Couples from different faith backgrounds often face hurdles when they marry, as I know from my first marriage – a Jew and a Catholic. Clergy may try to counsel the couple on how they can bring their different religions together into their enjoined lives, or the pair may walk away from their religions altogether. They may find a happy medium for celebrating holidays and raising children.
At the end of life, though, religion often becomes important once again. With a death in the family, you may feel drawn to do a funeral service in the religion you grew up with, even if you haven’t practiced that faith or attended services in years.
This is a hard time to learn about a partner’s religious traditions for funerals. Discussing what kind, if any, religious ceremony you would want is important for reducing stress on top of grief.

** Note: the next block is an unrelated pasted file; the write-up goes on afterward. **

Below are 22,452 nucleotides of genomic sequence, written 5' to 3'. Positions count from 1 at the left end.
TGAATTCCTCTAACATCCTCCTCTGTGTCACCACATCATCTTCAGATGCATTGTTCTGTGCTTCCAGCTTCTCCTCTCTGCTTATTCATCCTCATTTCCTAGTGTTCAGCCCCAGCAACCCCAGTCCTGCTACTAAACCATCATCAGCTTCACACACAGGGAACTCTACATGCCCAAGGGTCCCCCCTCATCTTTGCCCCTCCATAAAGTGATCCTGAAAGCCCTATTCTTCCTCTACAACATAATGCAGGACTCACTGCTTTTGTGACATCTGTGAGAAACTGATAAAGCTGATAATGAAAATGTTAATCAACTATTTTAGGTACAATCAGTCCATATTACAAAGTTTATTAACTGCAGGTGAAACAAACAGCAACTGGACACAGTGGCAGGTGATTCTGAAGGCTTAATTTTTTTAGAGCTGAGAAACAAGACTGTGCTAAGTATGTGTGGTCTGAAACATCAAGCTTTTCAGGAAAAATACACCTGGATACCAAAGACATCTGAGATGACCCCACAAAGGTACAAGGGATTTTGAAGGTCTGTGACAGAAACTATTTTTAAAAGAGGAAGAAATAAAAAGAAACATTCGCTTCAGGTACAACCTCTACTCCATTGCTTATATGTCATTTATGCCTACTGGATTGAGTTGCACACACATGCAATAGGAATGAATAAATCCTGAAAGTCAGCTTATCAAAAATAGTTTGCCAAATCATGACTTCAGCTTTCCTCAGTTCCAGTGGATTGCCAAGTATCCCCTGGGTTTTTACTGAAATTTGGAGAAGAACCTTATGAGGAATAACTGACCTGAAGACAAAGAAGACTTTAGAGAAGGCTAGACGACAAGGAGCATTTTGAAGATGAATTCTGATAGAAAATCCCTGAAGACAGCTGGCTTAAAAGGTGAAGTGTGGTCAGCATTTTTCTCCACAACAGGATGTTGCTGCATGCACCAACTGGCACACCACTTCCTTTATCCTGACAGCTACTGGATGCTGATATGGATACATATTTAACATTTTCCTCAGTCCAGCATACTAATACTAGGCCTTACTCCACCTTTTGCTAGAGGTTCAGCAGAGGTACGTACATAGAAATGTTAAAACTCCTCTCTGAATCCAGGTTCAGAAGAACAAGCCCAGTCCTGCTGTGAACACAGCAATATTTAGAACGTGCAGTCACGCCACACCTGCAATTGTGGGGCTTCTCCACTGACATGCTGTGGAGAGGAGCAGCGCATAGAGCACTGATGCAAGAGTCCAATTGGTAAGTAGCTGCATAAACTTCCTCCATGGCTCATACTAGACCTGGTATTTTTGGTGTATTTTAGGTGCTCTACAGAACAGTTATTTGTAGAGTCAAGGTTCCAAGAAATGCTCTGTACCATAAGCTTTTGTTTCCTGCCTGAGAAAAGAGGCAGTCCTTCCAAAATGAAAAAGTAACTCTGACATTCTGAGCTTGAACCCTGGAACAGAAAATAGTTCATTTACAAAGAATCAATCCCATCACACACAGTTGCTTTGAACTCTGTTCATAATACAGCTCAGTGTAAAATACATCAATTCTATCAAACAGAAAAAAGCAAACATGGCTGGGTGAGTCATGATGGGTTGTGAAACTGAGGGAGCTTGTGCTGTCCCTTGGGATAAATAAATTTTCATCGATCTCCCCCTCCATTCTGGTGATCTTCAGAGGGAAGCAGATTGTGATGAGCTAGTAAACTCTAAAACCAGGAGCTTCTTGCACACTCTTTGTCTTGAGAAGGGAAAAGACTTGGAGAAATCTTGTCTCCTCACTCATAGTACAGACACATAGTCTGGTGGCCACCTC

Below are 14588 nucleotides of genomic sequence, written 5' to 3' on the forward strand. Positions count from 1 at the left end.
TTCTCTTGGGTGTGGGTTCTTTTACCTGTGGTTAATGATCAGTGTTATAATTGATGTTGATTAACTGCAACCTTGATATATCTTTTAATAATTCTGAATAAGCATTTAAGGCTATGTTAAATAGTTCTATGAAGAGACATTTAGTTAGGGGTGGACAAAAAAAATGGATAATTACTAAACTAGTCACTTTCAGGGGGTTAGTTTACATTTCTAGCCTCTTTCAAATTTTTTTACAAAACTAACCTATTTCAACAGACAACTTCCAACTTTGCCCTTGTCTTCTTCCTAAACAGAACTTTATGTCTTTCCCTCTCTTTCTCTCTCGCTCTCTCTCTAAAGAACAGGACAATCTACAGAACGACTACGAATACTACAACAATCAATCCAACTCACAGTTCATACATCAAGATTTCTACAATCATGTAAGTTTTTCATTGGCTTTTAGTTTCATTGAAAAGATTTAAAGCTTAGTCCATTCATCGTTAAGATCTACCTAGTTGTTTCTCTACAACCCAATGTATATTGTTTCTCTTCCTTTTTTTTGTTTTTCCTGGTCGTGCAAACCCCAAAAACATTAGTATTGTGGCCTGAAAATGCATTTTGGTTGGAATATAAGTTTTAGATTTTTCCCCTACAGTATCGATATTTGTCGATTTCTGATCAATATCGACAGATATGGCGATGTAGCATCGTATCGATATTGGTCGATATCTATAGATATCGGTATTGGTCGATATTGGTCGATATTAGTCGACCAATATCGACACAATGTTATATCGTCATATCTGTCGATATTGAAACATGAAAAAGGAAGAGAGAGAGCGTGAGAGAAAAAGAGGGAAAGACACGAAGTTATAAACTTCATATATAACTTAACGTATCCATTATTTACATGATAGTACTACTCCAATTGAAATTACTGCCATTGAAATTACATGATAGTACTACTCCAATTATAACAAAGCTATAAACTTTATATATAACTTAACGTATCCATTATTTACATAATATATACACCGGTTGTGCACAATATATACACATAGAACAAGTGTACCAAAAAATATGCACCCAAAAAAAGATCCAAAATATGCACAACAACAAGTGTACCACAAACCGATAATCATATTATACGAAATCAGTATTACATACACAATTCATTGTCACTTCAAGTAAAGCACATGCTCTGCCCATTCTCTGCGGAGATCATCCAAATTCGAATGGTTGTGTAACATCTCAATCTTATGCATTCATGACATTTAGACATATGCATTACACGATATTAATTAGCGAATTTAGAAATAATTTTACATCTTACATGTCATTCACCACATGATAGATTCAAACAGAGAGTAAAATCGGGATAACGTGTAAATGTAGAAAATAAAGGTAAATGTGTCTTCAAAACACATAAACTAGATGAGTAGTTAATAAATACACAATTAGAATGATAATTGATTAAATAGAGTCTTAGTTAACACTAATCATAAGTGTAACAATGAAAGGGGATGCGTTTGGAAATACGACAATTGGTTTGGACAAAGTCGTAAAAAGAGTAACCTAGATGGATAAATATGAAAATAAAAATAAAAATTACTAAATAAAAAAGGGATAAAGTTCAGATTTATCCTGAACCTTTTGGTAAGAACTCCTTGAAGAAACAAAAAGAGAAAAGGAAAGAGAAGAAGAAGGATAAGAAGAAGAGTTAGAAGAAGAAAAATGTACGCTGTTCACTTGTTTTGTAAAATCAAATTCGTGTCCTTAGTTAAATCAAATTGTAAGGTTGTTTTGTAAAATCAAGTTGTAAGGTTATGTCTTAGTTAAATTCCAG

“I have noticed that when a death occurs, people become more orthodox, and that’s true whether it’s in the Jewish faith or any other faith,” said funeral director Glenn Taylor.
A late “return to the fold” for a funeral holds pitfalls for making a meaningful end-of-life ritual. If you haven’t regularly attended a church or synagogue, it’s hard to get a clergy person who knew the deceased personally. There’s nothing sadder than attending a funeral where the officiating clergy mispronounces the deceased’s name and only recites information that appears in the obituary.
Bear in mind that every family’s interpretation of a tradition is different. While the information presented here on each religion’s guidance regarding treatment of the body, funeral services, and mourning, each family will have their own unique variations on these traditions. When making plans, it may be helpful to say, “I understand your faith tradition calls for such-and-such to be done. Is this something you want to do?”
Look for postings on funeral traditions for various faiths in the coming weeks.